Author(s): Elena Polenova; Netta Peacock
Towards the end of the 19th century, the English art journalist Netta Peacock travelled to Russia where she met Elena Polenova, the artist and younger sister of the famous artist Vasily Polenov. As one of her artistic projects, Elena collected the traditional folk tales she heard from peasants in local villages, and also illustrated them. The two women became great friends and Netta asked if she could translate the tales and publish them in England. Elena gave her twelve watercolour paintings, as well as a cover design painted on an exercise book. By 1916 everything was prepared for publication, but although the original manuscript and a number of engravers' proofs have survived, the book, presumably because of War shortages, was never published. A few years ago, thanks to the research of Louise Hardiman, a doctoral student at the University of Cambridge, the original illustrations and stories were rediscovered, still in the possession of Netta Peacock's descendants. Now, almost 100 years later, they are finally being published in a beautifully designed children's book edited by Hardiman in collaboration with Fontanka and supported by Natalya Polenova, the great-granddaughter of Elena, who is custodian of the Polenovo State Museum Reserve in Russia.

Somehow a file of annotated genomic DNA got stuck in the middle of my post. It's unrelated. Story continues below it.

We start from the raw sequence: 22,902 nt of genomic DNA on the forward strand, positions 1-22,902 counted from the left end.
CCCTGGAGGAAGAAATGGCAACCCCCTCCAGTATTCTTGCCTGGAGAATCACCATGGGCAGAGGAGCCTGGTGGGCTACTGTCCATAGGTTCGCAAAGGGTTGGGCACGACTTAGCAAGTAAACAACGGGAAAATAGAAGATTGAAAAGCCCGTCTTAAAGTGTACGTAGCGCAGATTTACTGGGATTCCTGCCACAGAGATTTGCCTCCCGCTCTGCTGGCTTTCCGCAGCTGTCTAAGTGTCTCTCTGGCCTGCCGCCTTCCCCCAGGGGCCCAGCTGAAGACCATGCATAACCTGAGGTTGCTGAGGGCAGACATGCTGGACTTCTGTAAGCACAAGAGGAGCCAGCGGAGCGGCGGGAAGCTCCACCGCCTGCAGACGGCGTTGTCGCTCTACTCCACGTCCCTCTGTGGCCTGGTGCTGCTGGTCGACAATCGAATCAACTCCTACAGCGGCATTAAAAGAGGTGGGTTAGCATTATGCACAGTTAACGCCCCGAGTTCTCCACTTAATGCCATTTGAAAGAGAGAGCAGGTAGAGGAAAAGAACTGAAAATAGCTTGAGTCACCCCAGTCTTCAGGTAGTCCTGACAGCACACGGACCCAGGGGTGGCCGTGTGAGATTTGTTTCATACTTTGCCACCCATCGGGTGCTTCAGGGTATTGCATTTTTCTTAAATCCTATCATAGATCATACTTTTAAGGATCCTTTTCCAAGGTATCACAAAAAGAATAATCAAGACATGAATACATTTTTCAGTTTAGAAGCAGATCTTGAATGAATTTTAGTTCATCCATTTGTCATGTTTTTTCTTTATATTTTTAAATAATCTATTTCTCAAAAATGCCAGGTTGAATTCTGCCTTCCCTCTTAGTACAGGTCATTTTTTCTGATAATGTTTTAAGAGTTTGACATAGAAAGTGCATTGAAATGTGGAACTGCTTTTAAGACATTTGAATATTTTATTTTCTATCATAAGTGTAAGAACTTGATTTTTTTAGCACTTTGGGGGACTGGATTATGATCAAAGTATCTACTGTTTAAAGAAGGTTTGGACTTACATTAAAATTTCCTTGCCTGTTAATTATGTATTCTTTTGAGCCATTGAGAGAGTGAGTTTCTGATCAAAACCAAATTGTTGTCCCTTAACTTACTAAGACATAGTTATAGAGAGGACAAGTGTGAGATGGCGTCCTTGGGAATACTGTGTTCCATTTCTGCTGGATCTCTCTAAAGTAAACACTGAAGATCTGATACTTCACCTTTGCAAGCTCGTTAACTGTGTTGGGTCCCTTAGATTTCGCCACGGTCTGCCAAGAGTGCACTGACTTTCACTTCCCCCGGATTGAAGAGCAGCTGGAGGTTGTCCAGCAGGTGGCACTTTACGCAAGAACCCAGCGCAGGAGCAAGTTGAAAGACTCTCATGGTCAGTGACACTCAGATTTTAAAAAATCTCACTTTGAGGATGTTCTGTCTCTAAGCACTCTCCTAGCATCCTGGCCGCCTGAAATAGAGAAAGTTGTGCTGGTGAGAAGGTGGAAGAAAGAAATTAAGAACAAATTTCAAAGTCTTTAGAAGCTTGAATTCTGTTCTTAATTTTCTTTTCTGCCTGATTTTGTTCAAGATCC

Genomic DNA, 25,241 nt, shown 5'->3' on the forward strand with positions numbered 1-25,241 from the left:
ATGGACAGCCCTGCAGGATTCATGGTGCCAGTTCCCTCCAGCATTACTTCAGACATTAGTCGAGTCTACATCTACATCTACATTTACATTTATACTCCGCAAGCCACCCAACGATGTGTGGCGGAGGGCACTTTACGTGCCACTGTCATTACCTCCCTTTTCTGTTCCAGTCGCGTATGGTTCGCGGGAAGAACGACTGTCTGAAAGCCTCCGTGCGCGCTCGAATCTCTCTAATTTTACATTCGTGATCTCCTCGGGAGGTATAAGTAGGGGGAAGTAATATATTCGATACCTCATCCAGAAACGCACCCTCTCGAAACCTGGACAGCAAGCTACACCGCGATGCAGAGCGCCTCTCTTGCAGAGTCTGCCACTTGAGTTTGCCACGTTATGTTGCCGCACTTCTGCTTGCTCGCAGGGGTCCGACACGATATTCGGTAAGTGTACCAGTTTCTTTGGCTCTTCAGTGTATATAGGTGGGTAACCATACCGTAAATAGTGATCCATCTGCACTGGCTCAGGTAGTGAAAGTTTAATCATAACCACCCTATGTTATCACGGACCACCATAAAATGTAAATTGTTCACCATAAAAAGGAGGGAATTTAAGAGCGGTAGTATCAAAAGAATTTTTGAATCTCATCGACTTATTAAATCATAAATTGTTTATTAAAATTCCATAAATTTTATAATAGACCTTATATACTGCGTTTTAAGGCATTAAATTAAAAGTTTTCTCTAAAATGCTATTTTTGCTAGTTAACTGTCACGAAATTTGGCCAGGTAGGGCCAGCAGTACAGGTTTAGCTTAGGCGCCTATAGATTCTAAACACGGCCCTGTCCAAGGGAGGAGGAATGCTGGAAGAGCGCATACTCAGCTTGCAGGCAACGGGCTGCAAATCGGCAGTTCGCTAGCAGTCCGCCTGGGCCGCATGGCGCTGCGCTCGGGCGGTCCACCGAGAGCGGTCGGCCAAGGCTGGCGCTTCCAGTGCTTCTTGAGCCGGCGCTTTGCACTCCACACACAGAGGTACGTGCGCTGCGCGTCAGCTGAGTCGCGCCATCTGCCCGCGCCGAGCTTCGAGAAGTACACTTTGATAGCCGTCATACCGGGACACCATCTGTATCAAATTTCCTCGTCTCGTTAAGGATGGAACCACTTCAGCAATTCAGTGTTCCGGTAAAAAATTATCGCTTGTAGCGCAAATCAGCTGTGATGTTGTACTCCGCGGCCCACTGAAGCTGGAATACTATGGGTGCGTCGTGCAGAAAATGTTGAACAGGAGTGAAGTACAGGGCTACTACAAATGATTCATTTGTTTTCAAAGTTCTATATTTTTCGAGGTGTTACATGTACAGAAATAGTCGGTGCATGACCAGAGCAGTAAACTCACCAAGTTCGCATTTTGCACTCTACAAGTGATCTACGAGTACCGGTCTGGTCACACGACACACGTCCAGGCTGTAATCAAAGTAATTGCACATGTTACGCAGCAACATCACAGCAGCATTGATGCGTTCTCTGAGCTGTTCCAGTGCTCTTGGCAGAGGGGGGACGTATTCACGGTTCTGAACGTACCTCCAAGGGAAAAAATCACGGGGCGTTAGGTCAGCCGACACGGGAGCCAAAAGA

Elena Polenova, sister of the landscape artist Vasily Polenov, was a leading figure in the Russian craft revival which began at the estate of Abramtsevo, just north of Moscow, in the 1890s. She took traditional folk patterns and developed them into fashionable designs for handmade wooden furniture which was produced by rural people and sold in Moscow boutiques. She was also a talented watercolorist, textile designer and illustrator of children s fairy-tales. She died in 1898 aged 48 of a brain tumour. Netta Peacock, an English journalist, got to know Polenova shortly before her death and translated several of the fairy-tales."